Patience or Panic 09/02: Nolan Arenado, The Chicago White Sox

Who's panicking? Not you, hopefully.

Welcome back to Patience or Panic! It is now September and we are in the stretch run of the season. Playoff races are getting tighter and everyone is on edge waiting to see how things shake out. For this week’s edition of Patience or Panic we’re once again looking at an entire team that is firmly in the playoffs already, but has some concerns of late, as well as an individual from a team trying to sneak in via the second wild card spot.

We’ll start with our individual to kick things off.

 

Nolan Arenado, 3B, St. Louis Cardinals

Acquired over the winter, Arenado came to St. Louis hoping to get back to the playoffs and make a run, something he had not accomplished with the Rockies outside of one Wild Card win against the Cubs in 2018.

Arenado held up his end of the bargain for most of the season but the Cardinals have simply disappointed all around him due to injury and lack of production. So it’s been a disappointing season in St. Louis, at least by their standards, and yet they still find themselves just 2.5 games out of the second wild card entering play on Wednesday.

A large part of this is due to Paul Goldschmidt, who has a OPS of .971 since the second half started, as well as others like Tommy Edman starting to pick up the slack.

Unfortunately, Arenado has not had similar production. Since August 11th, the Cardinals third baseman has hit just .219 with a .284 OBP. He has still hit for decent power, with 4 doubles and 4 home runs for a .438 SLG, but three of those homers and two doubles came during a four day stretch from the 12-15th. So taking those out and looking at the last two weeks alone (a 12 game sample size) Arenado has hit .180/.212/.280 for a .492 OPS.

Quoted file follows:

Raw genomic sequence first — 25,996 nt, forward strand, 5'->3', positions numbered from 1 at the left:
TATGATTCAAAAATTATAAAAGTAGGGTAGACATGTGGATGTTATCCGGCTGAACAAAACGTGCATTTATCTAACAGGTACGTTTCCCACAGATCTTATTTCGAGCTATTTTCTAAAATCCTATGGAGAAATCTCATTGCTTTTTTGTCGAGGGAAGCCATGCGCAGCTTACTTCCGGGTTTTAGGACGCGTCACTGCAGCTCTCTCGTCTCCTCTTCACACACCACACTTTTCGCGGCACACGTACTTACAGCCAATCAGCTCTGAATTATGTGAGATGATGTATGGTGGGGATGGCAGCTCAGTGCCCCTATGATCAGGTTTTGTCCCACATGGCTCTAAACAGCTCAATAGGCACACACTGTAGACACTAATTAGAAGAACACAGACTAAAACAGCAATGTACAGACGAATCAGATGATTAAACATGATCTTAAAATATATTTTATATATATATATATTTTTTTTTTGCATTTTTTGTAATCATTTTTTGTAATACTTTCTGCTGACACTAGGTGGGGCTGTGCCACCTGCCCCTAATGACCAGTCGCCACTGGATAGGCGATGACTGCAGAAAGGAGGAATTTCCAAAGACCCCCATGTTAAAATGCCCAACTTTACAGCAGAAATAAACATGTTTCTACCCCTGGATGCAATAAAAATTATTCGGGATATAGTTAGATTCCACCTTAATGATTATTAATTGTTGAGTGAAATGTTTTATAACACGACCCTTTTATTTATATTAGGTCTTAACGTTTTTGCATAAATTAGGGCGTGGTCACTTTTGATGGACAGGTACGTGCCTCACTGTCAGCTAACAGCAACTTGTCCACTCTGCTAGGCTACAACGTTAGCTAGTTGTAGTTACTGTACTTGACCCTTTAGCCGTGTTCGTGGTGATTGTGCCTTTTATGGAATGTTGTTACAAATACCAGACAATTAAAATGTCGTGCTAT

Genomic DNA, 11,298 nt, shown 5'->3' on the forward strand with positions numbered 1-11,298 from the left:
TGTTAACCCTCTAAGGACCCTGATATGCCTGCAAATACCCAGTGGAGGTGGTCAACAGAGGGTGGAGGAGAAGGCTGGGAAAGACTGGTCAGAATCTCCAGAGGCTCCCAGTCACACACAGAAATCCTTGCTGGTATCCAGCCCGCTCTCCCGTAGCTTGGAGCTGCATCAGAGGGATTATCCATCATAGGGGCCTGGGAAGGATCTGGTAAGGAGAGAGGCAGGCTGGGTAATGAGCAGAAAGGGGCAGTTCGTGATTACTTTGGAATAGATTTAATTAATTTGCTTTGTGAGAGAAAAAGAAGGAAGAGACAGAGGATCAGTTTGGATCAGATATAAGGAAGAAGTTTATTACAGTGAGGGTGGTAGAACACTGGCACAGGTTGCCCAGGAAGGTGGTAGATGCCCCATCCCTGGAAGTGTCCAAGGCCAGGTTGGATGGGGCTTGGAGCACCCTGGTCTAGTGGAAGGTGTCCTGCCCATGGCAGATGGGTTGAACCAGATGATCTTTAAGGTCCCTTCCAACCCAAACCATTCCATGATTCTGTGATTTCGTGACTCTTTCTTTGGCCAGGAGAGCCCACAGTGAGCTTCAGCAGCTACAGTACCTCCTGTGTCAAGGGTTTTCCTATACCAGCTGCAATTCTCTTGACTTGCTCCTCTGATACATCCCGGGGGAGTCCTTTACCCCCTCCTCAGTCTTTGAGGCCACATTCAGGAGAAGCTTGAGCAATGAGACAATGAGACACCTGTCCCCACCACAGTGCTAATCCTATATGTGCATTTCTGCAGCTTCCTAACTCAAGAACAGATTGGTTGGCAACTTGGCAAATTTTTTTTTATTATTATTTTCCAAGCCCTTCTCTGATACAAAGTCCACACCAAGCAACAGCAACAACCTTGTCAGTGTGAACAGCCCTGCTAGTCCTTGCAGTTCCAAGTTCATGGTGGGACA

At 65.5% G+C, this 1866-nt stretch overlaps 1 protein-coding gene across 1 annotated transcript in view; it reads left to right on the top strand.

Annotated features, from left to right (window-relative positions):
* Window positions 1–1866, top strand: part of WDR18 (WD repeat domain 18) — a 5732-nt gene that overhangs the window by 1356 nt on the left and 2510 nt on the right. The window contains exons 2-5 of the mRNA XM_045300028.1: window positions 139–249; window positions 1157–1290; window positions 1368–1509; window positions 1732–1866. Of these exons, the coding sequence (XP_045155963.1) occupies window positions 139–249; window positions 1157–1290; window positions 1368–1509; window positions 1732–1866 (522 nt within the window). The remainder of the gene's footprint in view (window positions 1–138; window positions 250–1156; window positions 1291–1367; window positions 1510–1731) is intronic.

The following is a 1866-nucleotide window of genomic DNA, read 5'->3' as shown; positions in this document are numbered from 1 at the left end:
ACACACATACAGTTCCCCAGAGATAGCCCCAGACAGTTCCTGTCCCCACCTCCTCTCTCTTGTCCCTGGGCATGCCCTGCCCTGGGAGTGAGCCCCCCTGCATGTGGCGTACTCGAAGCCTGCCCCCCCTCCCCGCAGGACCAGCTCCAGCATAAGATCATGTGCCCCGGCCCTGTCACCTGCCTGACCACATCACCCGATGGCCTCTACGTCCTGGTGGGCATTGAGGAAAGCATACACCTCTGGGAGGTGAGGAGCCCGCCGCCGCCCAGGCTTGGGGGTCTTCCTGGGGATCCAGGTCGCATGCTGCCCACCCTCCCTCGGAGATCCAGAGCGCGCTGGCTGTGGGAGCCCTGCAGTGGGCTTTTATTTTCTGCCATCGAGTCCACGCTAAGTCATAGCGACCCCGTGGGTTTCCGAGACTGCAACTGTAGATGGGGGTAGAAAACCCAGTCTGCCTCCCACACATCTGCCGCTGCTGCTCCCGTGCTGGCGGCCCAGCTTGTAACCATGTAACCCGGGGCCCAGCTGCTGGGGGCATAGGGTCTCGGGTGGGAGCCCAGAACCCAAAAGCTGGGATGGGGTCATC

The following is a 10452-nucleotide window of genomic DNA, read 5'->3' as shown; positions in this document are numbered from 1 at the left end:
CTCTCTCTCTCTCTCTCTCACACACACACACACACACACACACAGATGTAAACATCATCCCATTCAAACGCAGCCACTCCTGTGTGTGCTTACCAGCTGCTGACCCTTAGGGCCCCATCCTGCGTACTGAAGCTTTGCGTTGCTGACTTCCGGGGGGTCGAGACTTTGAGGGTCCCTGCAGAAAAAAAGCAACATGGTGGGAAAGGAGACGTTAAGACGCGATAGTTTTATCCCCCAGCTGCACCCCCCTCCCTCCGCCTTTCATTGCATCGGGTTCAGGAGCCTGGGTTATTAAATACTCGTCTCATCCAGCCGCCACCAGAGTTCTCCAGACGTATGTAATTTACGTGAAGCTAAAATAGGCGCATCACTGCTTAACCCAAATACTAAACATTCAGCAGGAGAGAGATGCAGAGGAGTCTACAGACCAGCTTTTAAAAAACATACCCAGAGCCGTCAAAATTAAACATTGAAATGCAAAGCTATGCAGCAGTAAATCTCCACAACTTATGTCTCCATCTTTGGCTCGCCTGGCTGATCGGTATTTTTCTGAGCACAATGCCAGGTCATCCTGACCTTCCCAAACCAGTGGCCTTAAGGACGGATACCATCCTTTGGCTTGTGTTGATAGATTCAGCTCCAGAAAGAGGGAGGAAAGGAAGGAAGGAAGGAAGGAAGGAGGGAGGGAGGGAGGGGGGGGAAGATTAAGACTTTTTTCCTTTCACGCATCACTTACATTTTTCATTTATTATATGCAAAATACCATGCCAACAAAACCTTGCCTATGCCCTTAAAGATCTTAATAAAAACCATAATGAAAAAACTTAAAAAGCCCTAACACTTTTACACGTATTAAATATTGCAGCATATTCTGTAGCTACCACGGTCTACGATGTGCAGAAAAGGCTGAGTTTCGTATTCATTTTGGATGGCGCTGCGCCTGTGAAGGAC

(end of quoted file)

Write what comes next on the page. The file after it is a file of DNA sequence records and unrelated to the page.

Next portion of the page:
If the Cardinals want to leap the San Diego Padres and the Cincinnati Reds, Arenado is going to have to start pulling his weight and play like the star we all know him to be, like the guy who had a .825 OPS and 120 wRC+ at the end of July.

One thing that sticks out right away is that Arenado has been striking out at a nearly 20% clip, up 7% from where he was at the end of July.

So when seeing a spike like that, the thing we want to look is at what Arenado is swinging at and how often, and when we look at those numbers, we see a tiny uptick in his swings and contact at pitches outside the zone. Since the start of August, Arenado is swinging at pitches outside the zone about three percent more, and making contact with pitches outside the zone about five percent more than he was from April through July. This correlates with the decrease in the swings and contact he is taking inside of the strike zone.

It jumps even more over the last two weeks (namely when you take away the four day power surge), as since August 18th, we see Arenado swinging at 39% of pitches outside the zone and making contact with just 59% of those pitches, compared to 72% at the end of July.